Date of Award

Spring 2019

Document Type


Degree Name

Doctor of Philosophy (PhD)



Committee Director

Edward Jacobs

Committee Member

Leila May

Committee Member

Manuela Mourão

Committee Member

Delores Phillips


“Losing” one’s self in a story is one of the great pleasures of reading. Key to this act is the “transport” of the reader into the storyworld. Nineteenth-century British narratives offered various transport modes, including prefaces and footnotes designed to orient the reader to the storyworld and narrative interventions designed to align the reader with the values of that world. Yet this act of transport was fraught with tensions and anxieties in the nineteenth century. Worries about the dangers of reading, especially the dangers for women and the lower classes, abounded; much of the worry stemmed from fears that these readers would not be able to tell the difference between “good” and “bad” reading materials and between facts and fictions – that these readers would be tainted or corrupted by the act of reading.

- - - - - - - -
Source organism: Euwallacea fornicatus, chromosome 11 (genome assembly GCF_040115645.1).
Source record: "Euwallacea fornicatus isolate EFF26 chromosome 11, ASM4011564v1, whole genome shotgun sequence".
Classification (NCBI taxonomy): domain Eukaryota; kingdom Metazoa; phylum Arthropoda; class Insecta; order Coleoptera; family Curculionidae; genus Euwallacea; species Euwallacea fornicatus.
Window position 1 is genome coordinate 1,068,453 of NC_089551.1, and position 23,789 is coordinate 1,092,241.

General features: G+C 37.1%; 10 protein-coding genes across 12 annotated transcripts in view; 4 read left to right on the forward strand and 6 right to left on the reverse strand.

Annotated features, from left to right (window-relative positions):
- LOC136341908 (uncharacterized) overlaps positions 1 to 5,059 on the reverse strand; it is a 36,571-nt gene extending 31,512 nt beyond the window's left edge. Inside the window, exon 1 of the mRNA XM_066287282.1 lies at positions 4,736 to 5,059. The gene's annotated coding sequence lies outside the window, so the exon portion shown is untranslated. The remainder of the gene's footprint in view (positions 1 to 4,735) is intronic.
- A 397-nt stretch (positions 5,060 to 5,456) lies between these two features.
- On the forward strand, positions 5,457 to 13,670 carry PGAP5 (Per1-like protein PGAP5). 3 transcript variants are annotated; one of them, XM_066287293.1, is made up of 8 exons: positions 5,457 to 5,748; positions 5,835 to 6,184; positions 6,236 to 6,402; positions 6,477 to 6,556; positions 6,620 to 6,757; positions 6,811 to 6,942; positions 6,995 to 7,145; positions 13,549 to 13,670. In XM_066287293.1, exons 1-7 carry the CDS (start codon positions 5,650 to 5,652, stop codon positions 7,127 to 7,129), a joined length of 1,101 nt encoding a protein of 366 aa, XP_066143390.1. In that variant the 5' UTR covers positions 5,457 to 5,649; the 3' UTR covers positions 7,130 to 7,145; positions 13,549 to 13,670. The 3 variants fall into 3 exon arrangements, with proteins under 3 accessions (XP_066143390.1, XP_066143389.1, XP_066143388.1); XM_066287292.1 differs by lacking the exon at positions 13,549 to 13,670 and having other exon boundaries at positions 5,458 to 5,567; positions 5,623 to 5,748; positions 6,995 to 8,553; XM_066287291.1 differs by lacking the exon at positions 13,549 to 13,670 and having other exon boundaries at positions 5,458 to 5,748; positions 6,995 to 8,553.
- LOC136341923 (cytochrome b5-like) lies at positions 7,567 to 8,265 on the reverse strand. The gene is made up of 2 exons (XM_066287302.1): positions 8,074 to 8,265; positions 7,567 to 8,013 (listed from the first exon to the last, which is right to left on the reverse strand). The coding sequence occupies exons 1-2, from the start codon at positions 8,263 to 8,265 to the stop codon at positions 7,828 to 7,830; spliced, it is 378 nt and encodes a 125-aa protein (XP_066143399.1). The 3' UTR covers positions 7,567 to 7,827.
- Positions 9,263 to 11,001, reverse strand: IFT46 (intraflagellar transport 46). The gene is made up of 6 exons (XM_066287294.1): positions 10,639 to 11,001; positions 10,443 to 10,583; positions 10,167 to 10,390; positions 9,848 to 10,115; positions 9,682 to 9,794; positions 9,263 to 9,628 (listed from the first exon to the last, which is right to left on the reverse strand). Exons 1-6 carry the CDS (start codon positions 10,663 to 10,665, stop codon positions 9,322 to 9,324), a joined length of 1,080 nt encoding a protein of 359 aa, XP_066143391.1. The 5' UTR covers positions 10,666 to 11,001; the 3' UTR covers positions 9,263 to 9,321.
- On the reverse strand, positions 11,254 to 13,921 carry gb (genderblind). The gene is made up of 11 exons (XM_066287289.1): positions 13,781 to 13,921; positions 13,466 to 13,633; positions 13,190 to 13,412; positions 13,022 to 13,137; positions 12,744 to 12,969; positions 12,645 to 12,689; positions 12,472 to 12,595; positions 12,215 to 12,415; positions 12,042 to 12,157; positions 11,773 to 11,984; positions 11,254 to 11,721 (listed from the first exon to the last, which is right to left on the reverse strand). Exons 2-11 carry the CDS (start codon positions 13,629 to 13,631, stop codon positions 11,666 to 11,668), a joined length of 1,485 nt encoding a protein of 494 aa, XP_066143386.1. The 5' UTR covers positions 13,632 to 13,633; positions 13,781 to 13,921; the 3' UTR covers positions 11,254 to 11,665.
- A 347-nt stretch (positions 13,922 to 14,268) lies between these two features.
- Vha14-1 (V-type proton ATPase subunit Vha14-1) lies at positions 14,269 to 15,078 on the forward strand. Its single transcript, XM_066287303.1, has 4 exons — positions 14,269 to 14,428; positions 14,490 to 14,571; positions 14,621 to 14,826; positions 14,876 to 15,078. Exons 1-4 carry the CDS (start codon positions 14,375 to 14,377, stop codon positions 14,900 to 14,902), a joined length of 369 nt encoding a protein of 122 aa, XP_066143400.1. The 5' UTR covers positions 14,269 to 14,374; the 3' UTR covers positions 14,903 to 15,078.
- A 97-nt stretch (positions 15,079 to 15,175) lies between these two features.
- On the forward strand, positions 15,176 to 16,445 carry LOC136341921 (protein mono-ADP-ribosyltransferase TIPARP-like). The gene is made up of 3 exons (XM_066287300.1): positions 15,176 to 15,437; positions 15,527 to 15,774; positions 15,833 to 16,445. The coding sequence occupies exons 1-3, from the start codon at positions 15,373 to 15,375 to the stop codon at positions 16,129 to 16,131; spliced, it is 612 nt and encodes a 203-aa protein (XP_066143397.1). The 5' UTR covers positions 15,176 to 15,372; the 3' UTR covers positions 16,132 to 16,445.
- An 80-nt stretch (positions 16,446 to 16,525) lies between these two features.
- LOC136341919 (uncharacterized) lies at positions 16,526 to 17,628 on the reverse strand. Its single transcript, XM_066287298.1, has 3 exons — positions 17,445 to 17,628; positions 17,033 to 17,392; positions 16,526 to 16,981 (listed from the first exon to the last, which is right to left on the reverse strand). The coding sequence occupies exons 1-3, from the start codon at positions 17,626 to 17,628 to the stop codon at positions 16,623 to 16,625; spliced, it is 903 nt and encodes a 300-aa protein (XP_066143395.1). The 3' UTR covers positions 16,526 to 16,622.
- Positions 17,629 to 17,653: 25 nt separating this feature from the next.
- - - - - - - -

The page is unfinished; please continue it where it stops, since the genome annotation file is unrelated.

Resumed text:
Illicit narratives of the nineteenth century appropriated forms associated with more aboveboard narratives. In borrowing prefaces, footnotes, and the direct address of readers, these illicit narratives cloak themselves with the appearances of licit stories. Illicit narrative is not a genre – it is an umbrella term for those narratives classed by contemporary society as unsuitable reading materials. Gothic novels, sensation fiction, and erotica are illicit narratives as are newspaper reports and scholarly texts on taboo subjects. Rather than being a stable category, the term “illicit” is subject to change based on societal norms; that which was considered illicit in the 1830s may seem tame by the 1890s.

This project explores the uses of paratextual and narratorial interventions in a selection of illicit British narratives from the nineteenth century. Classifications of narratives as illicit are based on contemporary views of the narratives. Moreover, for the purposes of this project, only those illicit narratives centering on gender, sex, and sexuality will be considered. Drawing on the concept of possible worlds from narrative theory, this project explores the ways in which these interventions work with and against the content of the narratives to create queered possible worlds for the reader.


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